In production, always pass SAS tokens using SSL. Also, SAS tokens should be generated on the server and sent to the HTML page in order pass back to Azure Blob Storage. One approach you may consider is to use a serverless function to generate SAS tokens. The Azure Portal includes function templates that feature the ability to generate a SAS with a JavaScript function.

Implement the HTML page

Set up the web application

The Azure Storage JavaScript client libraries will not work directly from the file system and must be served from a web server. Therefore, the following steps detail how to use a simple local web server with Node.js.


This section shows you how to create a local web server which requires Node.js being installed on your machine. If you do not wish to install Node.js then you can use any other means of running a local web server.

First, create a new folder for your project and name it azure-blobs-javascript. Next, open a command prompt in the azure-blobs-javascript folder and prepare the application to install the web server module by entering the following command:

npm init -y

Running init adds files needed to help install a web server module. To install the module, enter the following command:

npm i http-server

Next, edit the package.json file and replace the existing scripts definition with the following code snippet:

"scripts": {
    "start": "http-server"

Finally, in your command prompt, enter npm start to start the web server:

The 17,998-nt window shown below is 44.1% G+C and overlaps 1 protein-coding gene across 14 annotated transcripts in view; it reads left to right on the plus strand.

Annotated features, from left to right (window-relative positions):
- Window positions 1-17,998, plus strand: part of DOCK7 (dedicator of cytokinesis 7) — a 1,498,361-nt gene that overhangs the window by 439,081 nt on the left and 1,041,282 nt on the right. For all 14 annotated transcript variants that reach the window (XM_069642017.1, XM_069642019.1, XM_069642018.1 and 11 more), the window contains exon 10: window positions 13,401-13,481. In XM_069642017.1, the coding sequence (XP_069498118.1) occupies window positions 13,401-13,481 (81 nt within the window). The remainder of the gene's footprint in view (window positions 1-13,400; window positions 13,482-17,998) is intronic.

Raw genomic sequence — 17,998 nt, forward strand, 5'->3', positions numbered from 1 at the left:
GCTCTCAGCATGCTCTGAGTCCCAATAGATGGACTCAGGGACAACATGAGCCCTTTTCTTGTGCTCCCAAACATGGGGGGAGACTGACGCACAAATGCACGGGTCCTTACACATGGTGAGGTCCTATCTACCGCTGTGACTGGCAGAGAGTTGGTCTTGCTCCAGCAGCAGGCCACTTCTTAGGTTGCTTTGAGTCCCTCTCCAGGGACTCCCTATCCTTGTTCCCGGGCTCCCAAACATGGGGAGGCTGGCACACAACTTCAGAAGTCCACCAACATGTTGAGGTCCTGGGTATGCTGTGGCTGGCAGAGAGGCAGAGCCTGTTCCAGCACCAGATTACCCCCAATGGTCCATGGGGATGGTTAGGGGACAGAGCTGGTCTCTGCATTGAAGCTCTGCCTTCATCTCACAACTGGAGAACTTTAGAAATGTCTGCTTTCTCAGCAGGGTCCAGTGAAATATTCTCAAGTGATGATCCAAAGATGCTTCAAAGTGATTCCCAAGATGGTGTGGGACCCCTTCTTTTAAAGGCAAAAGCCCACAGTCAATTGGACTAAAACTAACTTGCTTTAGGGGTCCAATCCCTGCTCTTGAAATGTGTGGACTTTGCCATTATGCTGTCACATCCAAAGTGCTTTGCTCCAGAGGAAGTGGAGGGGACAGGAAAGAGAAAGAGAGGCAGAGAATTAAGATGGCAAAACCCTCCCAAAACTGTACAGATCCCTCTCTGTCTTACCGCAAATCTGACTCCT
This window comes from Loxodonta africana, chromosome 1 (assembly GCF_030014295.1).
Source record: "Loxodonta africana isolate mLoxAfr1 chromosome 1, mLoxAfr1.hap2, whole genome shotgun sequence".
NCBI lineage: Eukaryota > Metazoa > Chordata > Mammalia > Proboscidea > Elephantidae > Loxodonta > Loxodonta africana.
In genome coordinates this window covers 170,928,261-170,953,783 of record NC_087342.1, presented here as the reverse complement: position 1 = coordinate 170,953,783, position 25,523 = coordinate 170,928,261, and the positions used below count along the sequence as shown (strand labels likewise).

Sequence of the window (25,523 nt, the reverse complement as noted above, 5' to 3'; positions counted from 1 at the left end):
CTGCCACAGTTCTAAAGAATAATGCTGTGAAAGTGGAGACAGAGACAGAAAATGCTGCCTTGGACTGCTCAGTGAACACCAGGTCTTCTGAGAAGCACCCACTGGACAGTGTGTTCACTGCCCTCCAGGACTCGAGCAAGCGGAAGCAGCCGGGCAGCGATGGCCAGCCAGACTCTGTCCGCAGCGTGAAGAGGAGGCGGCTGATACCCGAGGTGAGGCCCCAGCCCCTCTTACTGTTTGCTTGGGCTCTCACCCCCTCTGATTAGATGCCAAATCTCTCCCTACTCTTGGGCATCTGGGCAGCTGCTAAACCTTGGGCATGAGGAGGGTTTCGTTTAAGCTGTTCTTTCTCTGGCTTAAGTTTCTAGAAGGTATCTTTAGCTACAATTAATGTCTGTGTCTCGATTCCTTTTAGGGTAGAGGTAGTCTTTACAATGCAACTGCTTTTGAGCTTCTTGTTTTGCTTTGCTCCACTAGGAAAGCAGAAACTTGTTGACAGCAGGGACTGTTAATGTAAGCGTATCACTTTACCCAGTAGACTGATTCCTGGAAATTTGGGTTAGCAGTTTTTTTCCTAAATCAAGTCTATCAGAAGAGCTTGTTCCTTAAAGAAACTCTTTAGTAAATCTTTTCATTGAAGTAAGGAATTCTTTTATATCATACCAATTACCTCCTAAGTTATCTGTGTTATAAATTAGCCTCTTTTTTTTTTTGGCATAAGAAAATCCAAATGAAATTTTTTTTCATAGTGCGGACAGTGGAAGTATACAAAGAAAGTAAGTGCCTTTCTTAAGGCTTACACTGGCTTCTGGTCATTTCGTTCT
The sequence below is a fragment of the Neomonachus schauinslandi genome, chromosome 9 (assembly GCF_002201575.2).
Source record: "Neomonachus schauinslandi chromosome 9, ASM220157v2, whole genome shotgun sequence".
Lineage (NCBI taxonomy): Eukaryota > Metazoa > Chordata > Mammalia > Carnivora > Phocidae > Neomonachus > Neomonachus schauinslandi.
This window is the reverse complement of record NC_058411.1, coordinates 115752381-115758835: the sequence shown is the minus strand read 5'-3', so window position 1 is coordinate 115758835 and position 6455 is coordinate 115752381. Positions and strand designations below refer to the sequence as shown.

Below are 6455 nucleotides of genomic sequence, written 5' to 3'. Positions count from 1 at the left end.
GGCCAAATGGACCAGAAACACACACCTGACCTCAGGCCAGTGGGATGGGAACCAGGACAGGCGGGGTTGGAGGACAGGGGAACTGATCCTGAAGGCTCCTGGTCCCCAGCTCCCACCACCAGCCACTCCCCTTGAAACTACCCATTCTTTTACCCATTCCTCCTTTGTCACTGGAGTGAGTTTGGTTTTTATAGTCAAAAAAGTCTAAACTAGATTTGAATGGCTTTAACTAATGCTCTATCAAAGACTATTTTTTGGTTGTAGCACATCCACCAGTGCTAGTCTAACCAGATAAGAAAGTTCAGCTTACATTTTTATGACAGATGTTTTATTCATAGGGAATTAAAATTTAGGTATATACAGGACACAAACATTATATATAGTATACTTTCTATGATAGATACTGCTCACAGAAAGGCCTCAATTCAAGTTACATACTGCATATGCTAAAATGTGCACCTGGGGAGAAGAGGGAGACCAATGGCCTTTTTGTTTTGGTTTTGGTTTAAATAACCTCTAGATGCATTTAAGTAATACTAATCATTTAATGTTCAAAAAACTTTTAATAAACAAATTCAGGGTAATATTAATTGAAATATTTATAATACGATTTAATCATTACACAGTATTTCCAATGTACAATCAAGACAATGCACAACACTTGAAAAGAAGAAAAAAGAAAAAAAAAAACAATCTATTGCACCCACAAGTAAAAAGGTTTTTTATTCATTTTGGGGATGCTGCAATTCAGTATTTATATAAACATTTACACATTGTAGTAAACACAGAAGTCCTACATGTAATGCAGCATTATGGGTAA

npm start

Get the blob storage client library

Download the JavaScript client libraries, extract the contents of the zip, and place the script files from the bundle folder in a folder named scripts.

Add the client script reference to the page

Create an HTML page at the root of the azure-blobs-javascript folder and name it index.html. Once the page is created, add the following markup to the page.

<!DOCTYPE html>
        <button id="create-button">Create Container</button>

        <input type="file" id="fileinput" />
        <button id="upload-button">Upload</button>

        <button id="list-button">List</button>
        <button id="delete-button">Delete</button>
    <script src="scripts/azure-storage.blob.min.js" charset="utf-8"></script>
        // Blob-related code goes here

This markup adds the following to the page:

  • a reference to scripts/azure-storage.blob.js
  • buttons used to create a container, upload, list, and delete blobs
  • an INPUT element used to upload a file
  • a placeholder for storage-specific code

Create an instance of BlobService

The BlobService provides an interface to Azure Blob Storage. To create an instance of the service, you need to provide the storage account name and the SAS generated in a previous step.

const account = {
    sas:  YOUR_SAS

const blobUri = 'https://' + account.name + '.blob.core.windows.net';
const blobService = AzureStorage.Blob.createBlobServiceWithSas(blobUri, account.sas);